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Top 100 composer lists: and the point is . . . ?

Obey BeethovenClassical public radio station WQXR in New York City has released its annual New Year’s top 100 composition list—the results of a listener poll of favorite pieces. The results bear an uncanny resemblance to, well, last year’s WQXR top 100 list. Here are the top dozen of this year and 2013:

2013 2014
1 Beethoven Symphony 9 Beethoven Symphony 9
2 Beethoven Symphony 7 Holst, The Planets
3 Dvorak Symphony 9 Beethoven Symphony 7
4 Beethoven Piano Concerto 5 Dvorak Symphony 9
5 Beethoven Symphony 5 Beethoven Symphony 5
6 Mahler Symphony 2 Bach Brandenberg Concertos
7 Beethoven Symphony 6 Mahler Symphony 2
8 Beethoven Symphony 3 Beethoven Symphony 6
9 Rachmaninoff Piano Concerto 2 Debussy Afternoon of a Faun
10 Handel Messiah Debussy Arabesque No 1 in E
11 Beethoven Violin Concerto Gershwin Rhapsody in Blue
12 Mahler Symphony 5 Beethoven Piano Concerto 5

Of the first eight items for 2013, seven appeared in both 2013 and 2014. Beethoven’s Fifth and Ninth symphonies showed up in exactly the same place. I could probably have written the top 25 for WQXR myself, saving everyone the time and trouble. Brahms’ German Requiem, Rachmaninoff’s Second and Third Piano Concertos, Gershwin’s Rhapsody in Blue, Copland’s Appalachian Spring—they always rank high on these taxonomies because classical radio stations play them all the time.

So given the predictability level, what’s the point of this sort of poll? I don’t want to give QXR too much grief here. After all, the station runs a terrific contemporary music substation called Q2, and its top composition list for this year is a lot more interesting. But even Q2’s top ten includes the Gershwin Rhapsody and Appalachian Spring.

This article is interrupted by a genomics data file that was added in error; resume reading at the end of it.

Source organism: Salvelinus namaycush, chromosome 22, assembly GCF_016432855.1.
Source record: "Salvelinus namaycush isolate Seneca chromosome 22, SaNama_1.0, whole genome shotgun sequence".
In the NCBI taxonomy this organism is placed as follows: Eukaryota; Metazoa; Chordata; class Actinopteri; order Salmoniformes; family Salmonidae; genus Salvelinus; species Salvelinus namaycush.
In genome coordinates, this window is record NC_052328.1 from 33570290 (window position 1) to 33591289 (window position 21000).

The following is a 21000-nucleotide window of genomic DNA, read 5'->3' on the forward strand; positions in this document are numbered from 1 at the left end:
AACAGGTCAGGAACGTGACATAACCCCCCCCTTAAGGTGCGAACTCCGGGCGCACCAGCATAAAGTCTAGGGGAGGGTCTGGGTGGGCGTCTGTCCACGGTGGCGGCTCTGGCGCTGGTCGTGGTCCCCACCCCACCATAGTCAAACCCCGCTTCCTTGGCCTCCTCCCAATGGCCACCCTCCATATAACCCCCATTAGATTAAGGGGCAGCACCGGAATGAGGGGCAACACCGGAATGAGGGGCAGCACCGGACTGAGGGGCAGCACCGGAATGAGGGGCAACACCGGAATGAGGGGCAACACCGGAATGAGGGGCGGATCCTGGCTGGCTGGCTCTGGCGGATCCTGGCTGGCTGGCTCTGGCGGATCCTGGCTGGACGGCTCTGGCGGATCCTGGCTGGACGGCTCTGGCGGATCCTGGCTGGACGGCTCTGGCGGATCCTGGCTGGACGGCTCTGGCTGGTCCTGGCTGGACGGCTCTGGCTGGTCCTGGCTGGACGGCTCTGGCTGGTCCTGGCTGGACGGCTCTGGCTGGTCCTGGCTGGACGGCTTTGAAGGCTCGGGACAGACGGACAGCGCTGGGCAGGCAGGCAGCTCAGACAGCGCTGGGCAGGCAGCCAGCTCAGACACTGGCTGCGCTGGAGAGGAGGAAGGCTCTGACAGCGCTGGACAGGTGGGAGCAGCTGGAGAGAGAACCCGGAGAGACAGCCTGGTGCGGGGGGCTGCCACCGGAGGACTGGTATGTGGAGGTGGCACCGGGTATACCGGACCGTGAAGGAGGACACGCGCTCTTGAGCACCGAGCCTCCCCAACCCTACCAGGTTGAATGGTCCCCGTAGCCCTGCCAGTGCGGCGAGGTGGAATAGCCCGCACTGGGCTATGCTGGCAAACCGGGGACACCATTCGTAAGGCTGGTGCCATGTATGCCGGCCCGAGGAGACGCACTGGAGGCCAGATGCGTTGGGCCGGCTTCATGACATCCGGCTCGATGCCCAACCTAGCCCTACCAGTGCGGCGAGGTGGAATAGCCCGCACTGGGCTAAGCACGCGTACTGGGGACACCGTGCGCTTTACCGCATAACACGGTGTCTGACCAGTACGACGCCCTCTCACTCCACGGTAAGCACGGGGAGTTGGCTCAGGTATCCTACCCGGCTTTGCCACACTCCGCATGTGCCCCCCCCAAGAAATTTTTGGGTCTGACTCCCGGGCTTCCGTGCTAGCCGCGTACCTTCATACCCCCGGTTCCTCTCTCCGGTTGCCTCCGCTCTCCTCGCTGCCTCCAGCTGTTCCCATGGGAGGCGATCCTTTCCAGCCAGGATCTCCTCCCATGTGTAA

I think that it is time for some creative thinking about classical radio polls. In the past I’ve suggested that classical stations scotch the top 100 composition poll and replace it with a top 100 performers poll. Here are some other possibilities:

  • The 25 worst classical compositions of all time. Let’s make this a pre-1915 list so nobody’s feelings get hurt (apologies to you spiritual types; I’m assuming that dead composers don’t have feelings).
  • The 100 best classical recordings (Rolling Stone does this with rock; why can’t QXR do it with classical?).
  • The 20 weirdest classical pieces (Satie’s Vexations!).
  • The top 50 best forgotten or neglected composers (go Henry Litolff! Ignaz Moscheles! Xaver Scharwenka!).

Anyway, you get the idea. Admittedly, some of these polls might need to be launched in November or even October to get some momentum going. Any other possibilities I’ve missed?


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